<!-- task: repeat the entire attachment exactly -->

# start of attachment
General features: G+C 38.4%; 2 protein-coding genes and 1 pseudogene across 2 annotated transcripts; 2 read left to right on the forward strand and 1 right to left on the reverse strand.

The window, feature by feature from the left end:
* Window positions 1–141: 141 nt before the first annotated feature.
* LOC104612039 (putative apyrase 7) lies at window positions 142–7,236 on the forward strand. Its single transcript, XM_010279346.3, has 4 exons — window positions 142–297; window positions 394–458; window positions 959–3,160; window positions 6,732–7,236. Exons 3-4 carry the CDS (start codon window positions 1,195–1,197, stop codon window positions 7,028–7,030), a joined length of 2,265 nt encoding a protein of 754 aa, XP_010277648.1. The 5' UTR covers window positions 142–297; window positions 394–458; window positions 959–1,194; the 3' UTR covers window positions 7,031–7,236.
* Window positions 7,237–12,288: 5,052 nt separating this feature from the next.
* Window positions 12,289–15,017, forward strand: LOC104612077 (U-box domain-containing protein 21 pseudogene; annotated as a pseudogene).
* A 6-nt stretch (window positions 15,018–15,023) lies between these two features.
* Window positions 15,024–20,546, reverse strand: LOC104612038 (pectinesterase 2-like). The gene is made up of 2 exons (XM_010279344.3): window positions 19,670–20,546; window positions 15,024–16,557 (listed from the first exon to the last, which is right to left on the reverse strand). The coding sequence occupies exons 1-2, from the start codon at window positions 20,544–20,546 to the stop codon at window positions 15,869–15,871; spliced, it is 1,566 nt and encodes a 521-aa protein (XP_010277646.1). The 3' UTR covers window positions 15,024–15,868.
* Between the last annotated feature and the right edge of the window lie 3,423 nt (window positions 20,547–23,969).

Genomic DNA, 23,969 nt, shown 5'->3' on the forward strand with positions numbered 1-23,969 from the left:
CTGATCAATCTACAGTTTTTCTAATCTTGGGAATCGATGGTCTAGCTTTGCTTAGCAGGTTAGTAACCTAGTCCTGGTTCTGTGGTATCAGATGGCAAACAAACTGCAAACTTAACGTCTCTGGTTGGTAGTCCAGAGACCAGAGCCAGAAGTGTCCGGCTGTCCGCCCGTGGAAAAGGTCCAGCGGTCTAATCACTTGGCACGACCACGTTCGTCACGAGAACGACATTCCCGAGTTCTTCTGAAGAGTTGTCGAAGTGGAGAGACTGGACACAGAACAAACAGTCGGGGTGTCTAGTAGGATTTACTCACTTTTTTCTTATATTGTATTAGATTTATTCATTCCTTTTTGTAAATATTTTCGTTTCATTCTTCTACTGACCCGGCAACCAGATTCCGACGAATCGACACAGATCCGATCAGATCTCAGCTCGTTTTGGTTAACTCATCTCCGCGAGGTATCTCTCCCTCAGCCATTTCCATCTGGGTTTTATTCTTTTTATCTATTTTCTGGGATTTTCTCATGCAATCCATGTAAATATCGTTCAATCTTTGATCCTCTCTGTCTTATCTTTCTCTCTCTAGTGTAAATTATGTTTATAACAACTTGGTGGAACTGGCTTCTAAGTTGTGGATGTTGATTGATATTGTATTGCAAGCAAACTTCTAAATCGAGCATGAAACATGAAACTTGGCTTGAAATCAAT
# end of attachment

General features: G+C 38.4%; 2 protein-coding genes and 1 pseudogene across 2 annotated transcripts; 2 read left to right on the forward strand and 1 right to left on the reverse strand.

The window, feature by feature from the left end:
* Window positions 1–141: 141 nt before the first annotated feature.
* LOC104612039 (putative apyrase 7) lies at window positions 142–7,236 on the forward strand. Its single transcript, XM_010279346.3, has 4 exons — window positions 142–297; window positions 394–458; window positions 959–3,160; window positions 6,732–7,236. Exons 3-4 carry the CDS (start codon window positions 1,195–1,197, stop codon window positions 7,028–7,030), a joined length of 2,265 nt encoding a protein of 754 aa, XP_010277648.1. The 5' UTR covers window positions 142–297; window positions 394–458; window positions 959–1,194; the 3' UTR covers window positions 7,031–7,236.
* Window positions 7,237–12,288: 5,052 nt separating this feature from the next.
* Window positions 12,289–15,017, forward strand: LOC104612077 (U-box domain-containing protein 21 pseudogene; annotated as a pseudogene).
* A 6-nt stretch (window positions 15,018–15,023) lies between these two features.
* Window positions 15,024–20,546, reverse strand: LOC104612038 (pectinesterase 2-like). The gene is made up of 2 exons (XM_010279344.3): window positions 19,670–20,546; window positions 15,024–16,557 (listed from the first exon to the last, which is right to left on the reverse strand). The coding sequence occupies exons 1-2, from the start codon at window positions 20,544–20,546 to the stop codon at window positions 15,869–15,871; spliced, it is 1,566 nt and encodes a 521-aa protein (XP_010277646.1). The 3' UTR covers window positions 15,024–15,868.
* Between the last annotated feature and the right edge of the window lie 3,423 nt (window positions 20,547–23,969).

Genomic DNA, 23,969 nt, shown 5'->3' on the forward strand with positions numbered 1-23,969 from the left:
CTGATCAATCTACAGTTTTTCTAATCTTGGGAATCGATGGTCTAGCTTTGCTTAGCAGGTTAGTAACCTAGTCCTGGTTCTGTGGTATCAGATGGCAAACAAACTGCAAACTTAACGTCTCTGGTTGGTAGTCCAGAGACCAGAGCCAGAAGTGTCCGGCTGTCCGCCCGTGGAAAAGGTCCAGCGGTCTAATCACTTGGCACGACCACGTTCGTCACGAGAACGACATTCCCGAGTTCTTCTGAAGAGTTGTCGAAGTGGAGAGACTGGACACAGAACAAACAGTCGGGGTGTCTAGTAGGATTTACTCACTTTTTTCTTATATTGTATTAGATTTATTCATTCCTTTTTGTAAATATTTTCGTTTCATTCTTCTACTGACCCGGCAACCAGATTCCGACGAATCGACACAGATCCGATCAGATCTCAGCTCGTTTTGGTTAACTCATCTCCGCGAGGTATCTCTCCCTCAGCCATTTCCATCTGGGTTTTATTCTTTTTATCTATTTTCTGGGATTTTCTCATGCAATCCATGTAAATATCGTTCAATCTTTGATCCTCTCTGTCTTATCTTTCTCTCTCTAGTGTAAATTATGTTTATAACAACTTGGTGGAACTGGCTTCTAAGTTGTGGATGTTGATTGATATTGTATTGCAAGCAAACTTCTAAATCGAGCATGAAACATGAAACTTGGCTTGAAATCAAT